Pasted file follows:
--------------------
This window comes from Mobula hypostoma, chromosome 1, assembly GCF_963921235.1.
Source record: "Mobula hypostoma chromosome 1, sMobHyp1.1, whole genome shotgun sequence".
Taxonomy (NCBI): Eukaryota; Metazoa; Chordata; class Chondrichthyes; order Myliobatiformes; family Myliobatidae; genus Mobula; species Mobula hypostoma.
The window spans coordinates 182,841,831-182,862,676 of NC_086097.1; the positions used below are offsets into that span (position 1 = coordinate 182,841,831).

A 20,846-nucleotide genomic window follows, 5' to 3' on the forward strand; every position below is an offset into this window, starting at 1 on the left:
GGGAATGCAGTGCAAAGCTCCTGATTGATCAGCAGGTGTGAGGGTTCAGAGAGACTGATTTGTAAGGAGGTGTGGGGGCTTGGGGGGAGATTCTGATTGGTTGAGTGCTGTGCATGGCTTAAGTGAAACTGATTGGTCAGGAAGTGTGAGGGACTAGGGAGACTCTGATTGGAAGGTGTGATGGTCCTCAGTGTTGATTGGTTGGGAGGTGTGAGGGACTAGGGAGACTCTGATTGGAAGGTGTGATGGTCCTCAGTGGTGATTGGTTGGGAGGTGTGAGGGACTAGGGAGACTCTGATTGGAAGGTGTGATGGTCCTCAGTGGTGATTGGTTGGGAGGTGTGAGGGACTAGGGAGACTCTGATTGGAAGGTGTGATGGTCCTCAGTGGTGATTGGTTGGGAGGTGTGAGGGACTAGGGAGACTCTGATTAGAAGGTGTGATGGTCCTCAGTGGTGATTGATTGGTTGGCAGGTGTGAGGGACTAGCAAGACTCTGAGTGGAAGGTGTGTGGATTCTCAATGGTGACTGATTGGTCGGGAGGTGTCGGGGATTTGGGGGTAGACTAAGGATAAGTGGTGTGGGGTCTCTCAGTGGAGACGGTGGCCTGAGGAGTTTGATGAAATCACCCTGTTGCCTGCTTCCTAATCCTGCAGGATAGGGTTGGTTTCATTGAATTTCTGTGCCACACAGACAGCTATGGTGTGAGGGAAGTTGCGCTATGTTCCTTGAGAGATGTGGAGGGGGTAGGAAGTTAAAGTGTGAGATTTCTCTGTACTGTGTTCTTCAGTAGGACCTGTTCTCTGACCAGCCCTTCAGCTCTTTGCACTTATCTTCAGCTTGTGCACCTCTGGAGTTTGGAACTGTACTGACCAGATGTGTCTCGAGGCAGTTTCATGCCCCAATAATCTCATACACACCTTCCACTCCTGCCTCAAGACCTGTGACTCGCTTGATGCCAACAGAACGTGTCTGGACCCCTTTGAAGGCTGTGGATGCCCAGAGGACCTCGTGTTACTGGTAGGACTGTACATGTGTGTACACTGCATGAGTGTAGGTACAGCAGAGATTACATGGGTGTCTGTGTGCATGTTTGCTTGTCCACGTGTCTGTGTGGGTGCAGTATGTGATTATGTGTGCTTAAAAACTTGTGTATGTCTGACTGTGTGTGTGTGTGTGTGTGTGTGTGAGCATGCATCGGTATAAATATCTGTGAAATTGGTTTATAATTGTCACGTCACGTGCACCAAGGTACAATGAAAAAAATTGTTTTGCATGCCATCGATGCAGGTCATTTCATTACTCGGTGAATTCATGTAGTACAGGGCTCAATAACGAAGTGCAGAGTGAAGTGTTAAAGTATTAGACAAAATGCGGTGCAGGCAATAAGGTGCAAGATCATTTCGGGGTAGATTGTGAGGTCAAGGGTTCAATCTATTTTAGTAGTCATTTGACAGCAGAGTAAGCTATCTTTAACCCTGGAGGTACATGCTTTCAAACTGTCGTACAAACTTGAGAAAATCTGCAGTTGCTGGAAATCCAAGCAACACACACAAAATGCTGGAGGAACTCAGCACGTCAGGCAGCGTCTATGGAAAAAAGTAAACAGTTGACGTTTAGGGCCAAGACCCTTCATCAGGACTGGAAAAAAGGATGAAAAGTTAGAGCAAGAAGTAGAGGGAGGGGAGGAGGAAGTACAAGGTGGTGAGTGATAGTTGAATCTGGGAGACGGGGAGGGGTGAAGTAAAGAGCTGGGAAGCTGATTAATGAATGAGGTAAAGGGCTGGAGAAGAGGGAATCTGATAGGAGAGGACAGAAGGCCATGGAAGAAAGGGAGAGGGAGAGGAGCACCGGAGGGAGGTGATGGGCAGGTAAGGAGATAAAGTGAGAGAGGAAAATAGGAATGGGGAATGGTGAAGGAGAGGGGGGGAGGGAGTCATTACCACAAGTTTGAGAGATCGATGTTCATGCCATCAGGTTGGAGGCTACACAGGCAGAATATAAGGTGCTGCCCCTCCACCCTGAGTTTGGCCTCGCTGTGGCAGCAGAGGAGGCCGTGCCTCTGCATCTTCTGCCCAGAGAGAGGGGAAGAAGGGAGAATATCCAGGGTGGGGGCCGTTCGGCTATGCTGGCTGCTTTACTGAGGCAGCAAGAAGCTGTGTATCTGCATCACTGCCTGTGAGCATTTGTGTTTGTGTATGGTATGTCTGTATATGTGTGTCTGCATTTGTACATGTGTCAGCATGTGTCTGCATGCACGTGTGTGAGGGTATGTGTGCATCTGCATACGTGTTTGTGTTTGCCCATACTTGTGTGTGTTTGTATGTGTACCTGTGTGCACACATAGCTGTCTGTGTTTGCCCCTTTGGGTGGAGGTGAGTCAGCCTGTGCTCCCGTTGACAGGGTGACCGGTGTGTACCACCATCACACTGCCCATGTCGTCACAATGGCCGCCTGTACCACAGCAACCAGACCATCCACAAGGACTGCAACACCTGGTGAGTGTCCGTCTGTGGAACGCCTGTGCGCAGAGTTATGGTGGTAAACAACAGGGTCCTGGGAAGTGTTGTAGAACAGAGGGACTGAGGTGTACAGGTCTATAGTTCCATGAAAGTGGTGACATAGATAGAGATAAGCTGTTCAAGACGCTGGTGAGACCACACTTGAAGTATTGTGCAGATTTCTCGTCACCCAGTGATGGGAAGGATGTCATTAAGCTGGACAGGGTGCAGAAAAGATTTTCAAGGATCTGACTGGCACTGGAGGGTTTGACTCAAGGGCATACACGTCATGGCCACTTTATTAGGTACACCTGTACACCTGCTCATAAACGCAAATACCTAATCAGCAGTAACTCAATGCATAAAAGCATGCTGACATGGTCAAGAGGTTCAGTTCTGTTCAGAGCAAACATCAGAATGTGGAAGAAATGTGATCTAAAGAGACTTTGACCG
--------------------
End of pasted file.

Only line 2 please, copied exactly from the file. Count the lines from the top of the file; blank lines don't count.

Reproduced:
Source record: "Mobula hypostoma chromosome 1, sMobHyp1.1, whole genome shotgun sequence".